Though export earnings from the country's readymade garment sector have been increasing over the decades with capacity expansion, the health and workplace positions of women workers, who constitute the majority, are not improving at the same pace.
RMG exports accounted for 83.49 per cent or $30.61 billion out of the total $36. 66 billion exports earnings in the last fiscal year of 2017-18.
The sector has created employment for some 4.0 million workers mostly women.
There is no denying the fact that work at a garment factory has brought financial capability for the women who were once forced to work house hold chores at their respective houses or as domestic helps.
The garment factory work also enables them to play a strong role in family decisions like marriage, having child, education of their children and so on.
The health situation of the garment workers has been revealed in a recent survey conducted by International Centre for Diarrhoeal Disease Research, Bangladesh (ICDDRB), an international health research organisation located in Dhaka.
The survey titled 'Improvement in anemia status of female readymade garment industry workers in Bangladesh: Evidence from a programme evaluation' revealed that eight out of 10 female garment workers, aged between 18 and 49, are anemic.
ICDDRB's 10 month-long survey was conducted on some 2,600 garment workers from four garment factories located in Dhaka and Mymensingh.
The survey findings revealed that anemia hampers physical and mental performance, immunity and productivity of garment workers and it has an impact on social and economic development.
It showed that anemia can be successfully reduced by a combination of intervention for at least 10 months including diversified lunch with fortified rice, weekly iron and folic acid supplement and health and nutrition messages.
Global Alliance for Improved Nutrition (GAIN) has recently launched a project 'Strengthening workers' access to pertinent nutrition opportunity (SWAPNO)' to expand its activities in improving nutritional status of garment workers after its pilot project ended in June last year .
There are many ongoing activities to improve the workplace safety in the RMG sector. Global buyers, retailers and trade unions jointly launched safety inspection programmes under the name of Accord and Alliance.
The two western retailers' platforms have inspected fire, electrical and structural integrity of some 2200 garment factories while another 1500 factories have been assessed by a joint initiative led by the government and the International Labour Organisation.
More than 85 per cent post inspection safety hazards have been, recorded fixed in listed garment factories under the retailers platform.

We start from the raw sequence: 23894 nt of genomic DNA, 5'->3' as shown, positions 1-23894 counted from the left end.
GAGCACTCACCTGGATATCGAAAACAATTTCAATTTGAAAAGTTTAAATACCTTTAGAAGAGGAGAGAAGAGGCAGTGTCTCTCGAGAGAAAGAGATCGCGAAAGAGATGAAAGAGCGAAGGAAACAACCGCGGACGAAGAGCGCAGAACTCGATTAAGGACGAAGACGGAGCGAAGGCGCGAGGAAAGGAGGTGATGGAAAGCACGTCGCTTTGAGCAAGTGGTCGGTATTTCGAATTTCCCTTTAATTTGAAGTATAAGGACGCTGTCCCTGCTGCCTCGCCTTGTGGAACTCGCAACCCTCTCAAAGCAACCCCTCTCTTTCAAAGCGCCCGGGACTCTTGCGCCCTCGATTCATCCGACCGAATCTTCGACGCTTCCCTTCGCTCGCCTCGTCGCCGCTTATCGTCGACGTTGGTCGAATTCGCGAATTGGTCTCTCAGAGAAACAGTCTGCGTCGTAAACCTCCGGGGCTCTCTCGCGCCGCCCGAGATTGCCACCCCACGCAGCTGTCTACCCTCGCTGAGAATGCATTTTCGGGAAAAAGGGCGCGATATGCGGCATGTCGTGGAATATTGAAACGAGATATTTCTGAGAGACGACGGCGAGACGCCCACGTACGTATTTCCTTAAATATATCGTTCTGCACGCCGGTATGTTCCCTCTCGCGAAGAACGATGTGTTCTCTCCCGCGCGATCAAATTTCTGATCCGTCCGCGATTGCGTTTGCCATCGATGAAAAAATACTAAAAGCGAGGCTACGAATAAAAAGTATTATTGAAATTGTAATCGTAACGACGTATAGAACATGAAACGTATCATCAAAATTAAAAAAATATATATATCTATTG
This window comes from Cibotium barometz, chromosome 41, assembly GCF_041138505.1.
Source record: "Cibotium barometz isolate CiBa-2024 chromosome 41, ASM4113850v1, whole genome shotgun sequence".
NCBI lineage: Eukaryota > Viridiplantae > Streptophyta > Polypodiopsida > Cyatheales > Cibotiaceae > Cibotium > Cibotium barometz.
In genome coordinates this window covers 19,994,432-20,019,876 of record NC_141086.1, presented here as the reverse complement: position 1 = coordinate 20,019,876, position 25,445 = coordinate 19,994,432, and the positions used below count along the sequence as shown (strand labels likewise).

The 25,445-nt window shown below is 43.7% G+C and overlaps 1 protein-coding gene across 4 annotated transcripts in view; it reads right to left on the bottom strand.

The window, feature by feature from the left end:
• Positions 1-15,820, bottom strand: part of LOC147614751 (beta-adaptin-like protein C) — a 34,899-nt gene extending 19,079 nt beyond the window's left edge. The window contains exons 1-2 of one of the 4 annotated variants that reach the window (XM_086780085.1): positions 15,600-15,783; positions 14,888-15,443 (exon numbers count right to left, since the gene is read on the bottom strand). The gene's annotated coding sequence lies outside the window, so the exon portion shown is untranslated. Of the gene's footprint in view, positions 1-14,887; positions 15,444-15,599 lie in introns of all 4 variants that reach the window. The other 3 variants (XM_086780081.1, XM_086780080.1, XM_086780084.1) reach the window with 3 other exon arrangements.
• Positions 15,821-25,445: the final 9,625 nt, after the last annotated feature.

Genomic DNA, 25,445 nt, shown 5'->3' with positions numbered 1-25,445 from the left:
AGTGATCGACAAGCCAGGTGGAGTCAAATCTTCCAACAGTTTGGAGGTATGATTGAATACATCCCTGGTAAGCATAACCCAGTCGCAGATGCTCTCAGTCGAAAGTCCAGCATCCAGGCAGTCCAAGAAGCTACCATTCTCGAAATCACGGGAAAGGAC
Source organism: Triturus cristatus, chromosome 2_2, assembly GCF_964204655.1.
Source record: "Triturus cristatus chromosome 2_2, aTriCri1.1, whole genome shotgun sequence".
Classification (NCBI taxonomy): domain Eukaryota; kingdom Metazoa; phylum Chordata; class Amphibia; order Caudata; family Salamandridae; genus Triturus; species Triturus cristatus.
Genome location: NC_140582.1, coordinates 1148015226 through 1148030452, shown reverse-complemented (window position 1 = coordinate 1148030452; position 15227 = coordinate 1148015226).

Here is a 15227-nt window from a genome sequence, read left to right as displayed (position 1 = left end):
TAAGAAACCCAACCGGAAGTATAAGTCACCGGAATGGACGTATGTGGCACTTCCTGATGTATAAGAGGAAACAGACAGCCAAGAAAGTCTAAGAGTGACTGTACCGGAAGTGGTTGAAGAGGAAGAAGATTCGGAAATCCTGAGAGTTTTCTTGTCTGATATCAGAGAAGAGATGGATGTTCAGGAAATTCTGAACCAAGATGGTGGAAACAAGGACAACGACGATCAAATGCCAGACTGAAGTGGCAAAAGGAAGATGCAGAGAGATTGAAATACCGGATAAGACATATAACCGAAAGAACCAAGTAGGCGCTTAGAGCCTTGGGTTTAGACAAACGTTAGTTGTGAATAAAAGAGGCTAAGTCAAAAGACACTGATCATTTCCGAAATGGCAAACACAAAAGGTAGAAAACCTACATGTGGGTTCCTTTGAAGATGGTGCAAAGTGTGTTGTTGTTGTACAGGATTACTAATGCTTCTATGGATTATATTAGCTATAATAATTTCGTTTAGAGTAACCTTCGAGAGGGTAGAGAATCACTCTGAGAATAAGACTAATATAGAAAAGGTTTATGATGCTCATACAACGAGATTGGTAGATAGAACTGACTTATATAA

Workers' rights issues have been given priority in recent times and the government has announced a 51 per cent hike in the minimum monthly wage for the entry level garment workers to Tk 8,000 from the existing Tk 5,300.
Rights groups argued that the hike is not sufficient for garment workers to lead a decent life and the low wage is also responsible for malnutrition of garment workers.
Moreover, the long hours of work put a negative impact on workers' health.
Another study revealed that a garment worker on an average works 12 hours a day including the overtime. Almost all workers do overtime as this offers double payment for per hour compared with the regular hour.
Apart from the poor health situation, the female garment workers are deprived of supervisory positions in their respective workplaces.
The issue was highlighted in a book published recently by a renowned factory executive director.
The author, in his book, showed that the minimum wage gazette guides the sector to determine workers' wage structure. The gazette also creates confusion and accelerates deprivation as it allows the factory management to decide the grades according to their wish.
The wage structure has many loopholes. An RMG factory has many posts and positions to run which are not mentioned in the gazette as all the focus has been given to the entry level workers. This is mainly because of the attention from different arena.
There are no guidelines on how to measure workers' competency for a particular grade and for how long a worker will be retained in the same grade. These loopholes are helping the employers to manipulate in determining workers' grade.
The author, in his book, also revealed some findings of a survey. With the significant majority, the females are not in supervisory and decision making positions. Out of total respondents 4.71 per cent supervisors and only one manager out of total 98 managers are female.
Some other surveys also revealed the same poor situation of female workers in supervisory position.
Though in recent years, the share of female employment in upper and middle grades is slowly rising, especially in case of grade III, grade IV and grade V, their presence in top grades such as grade I and grade II is scanty.
The sewing and finishing sections are still dominated by women with more than 74 and 58 per cent presence.
There is also a common perception that female workers are less knowledgeable about operating different modern machines compared to their male counterparts.
The representation of women in positions of line chief, floor in charge, and production manager is very uncommon in garment factories. There are hardly any women elevated to the position of production manager (PM).
There is also allegation that most of the management/factory authority does not take initiative to upgrade women to upper positions.
The writer is a Senior Reporter at FE.
© 2017 - All Rights with The Financial Express